I think my love for entrepreneurship started while I was working at a grassroots newspaper.
It was in 2011, the year I also did the part time National Degree in Journalism course. That year was tough. On Tuesday- and Thursday evenings I had to go to class after a long day at work.
I worked on the Cape Flats – which is known as a very dangerous side of Cape Town. Amazingly enough, despite the fact that I probably surrounded by crime, I only once was robbed (of my cell phone).
Why is it amazing? Well, I also walked to stories – to do interviews with people I mean. I walked and made use of public transport. Yes, I was a bit scared of the bad elements or as I would call the “skollies” (gangsters) back then. The thing is, I was just to eager to do journalism. I practically would do anything to just continue doing my job.
The Publisher of the newspaper did sales for the business and also had his hand in the layout of newspaper. Our personal assistant had to sell adverts and also helped with the Youth Page or did some graphic design.
At grassroots level publications you learn to do more than one thing. We went to courses and had workshops on how to maintain the newspaper. [Grassroots level newspapers are mainly run by independent publishers.]
My boss (the Publisher) taught me the value of having relationships with your clients – them taking care of you and vice versa. I later learned that despite the tough economic climate, some the clients still offered to help us financially by buying adverts.
That office was like my second home and it broke my heart when we got retrenched.
Anyway, so this past few months I have joined a blogger- and small business owners’ network called the SA Biz Chat. On Thursday evenings for an hour from 7pm, there is the #SABizChat on Twitter. There’s a different topic for each chat.
On 27 October 2016, for instance, the topic was Human Resources 101. We chatted with a Human Resources Manager about things like “What is an employee file” to “What is interview guides”. Questions like “What do you need when you start hiring employees” were asked.
While this chat was live, I checked out another chat of a network called She Leads Africa. This initiative tells stories of African women who are successful entrepreneurs, and it also gives advice on how to better your business. Their chat #SheHiveJoburg was an interview with a South African entrepreneur, Thokozile Mangwiro. This founder of hair care company Nilotiqa spoke about how her business started and how research played an important role to get and keep clients.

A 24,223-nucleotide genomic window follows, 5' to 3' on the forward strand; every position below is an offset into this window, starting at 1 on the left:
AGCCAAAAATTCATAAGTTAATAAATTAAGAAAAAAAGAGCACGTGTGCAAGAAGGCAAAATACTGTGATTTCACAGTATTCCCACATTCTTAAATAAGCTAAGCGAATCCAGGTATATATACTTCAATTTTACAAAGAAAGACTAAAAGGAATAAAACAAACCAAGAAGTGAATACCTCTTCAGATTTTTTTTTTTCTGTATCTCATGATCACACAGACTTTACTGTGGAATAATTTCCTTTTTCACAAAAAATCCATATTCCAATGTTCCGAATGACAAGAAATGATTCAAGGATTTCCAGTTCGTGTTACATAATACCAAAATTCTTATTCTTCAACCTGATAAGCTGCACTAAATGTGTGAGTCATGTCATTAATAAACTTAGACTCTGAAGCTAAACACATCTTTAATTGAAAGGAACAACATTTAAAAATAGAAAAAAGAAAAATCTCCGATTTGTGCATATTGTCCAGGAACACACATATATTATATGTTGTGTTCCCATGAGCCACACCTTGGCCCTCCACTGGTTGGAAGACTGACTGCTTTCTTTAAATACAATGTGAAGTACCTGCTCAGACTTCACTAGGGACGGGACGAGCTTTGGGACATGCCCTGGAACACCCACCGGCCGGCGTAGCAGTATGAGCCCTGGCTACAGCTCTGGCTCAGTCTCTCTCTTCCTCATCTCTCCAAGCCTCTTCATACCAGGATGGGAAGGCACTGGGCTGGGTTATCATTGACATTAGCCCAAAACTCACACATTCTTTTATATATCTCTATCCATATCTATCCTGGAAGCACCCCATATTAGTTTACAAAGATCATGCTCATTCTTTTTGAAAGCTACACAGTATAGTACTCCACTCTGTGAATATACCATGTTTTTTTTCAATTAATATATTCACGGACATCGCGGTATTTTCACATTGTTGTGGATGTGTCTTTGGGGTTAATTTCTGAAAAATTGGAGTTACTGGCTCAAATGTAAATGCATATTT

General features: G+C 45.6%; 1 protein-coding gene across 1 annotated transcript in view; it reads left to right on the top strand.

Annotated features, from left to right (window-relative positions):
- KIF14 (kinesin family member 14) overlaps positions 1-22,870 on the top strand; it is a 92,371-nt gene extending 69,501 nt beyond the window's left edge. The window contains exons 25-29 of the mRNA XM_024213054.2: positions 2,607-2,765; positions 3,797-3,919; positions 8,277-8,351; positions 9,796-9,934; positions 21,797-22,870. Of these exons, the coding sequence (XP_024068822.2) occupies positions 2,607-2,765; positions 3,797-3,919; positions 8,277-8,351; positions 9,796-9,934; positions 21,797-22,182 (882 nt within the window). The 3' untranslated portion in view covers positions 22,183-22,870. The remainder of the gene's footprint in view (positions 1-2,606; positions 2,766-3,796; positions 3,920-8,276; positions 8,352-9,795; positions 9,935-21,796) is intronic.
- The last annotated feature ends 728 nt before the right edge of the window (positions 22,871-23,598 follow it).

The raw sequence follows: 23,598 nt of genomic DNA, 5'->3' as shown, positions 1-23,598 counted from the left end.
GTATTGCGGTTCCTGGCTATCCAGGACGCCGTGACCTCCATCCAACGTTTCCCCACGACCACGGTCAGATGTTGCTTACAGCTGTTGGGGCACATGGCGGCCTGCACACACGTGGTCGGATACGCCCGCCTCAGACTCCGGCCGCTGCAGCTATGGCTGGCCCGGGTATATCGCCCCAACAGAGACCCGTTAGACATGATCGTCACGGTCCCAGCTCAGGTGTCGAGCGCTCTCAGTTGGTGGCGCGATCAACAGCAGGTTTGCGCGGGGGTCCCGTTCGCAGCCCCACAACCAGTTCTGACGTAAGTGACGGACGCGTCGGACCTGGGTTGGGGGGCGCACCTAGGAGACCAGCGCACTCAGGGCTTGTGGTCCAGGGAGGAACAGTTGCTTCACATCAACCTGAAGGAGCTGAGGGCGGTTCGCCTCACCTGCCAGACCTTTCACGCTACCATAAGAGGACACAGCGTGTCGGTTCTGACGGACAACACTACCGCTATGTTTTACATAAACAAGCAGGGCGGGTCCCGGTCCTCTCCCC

She said: “Primary research is engaging with potential customers. Research can [also] be observing what a potential customer struggles with.”
These Twitter chats are live and gave me an opportunity to engage with these people, ask them questions and get answers.
I love listening to stories, especially those of entrepreneurs. This is probably why journalism is a great job for me. I get to learn a lot from people and the research I do.
So, on Thursday 10 November 2016 I will be a host of the SA Biz Chat. My topic to bloggers and small business owners will be “Writing like a Journalist”. I signed up, thinking this might be a cool thing to do. You know, like those people talking about ticking off things on their bucket list. Well, I am making up my bucket list as I go along.
Yes I am nervous, but also excited to do this. The last time I spoke in front of people – I think – was probably while I was working at Cape Flats News. I remember talking to high school children about my career and I even taught youngsters about doing citizen-journalism.
This is it.
Thank you to the Cape Flats News team that planted a seed. I also appreciate all the entrepreneurs and senior journalists who taught me amazing things along the way. Tomorrow night it will be my turn to teach. I can’t wait 🙂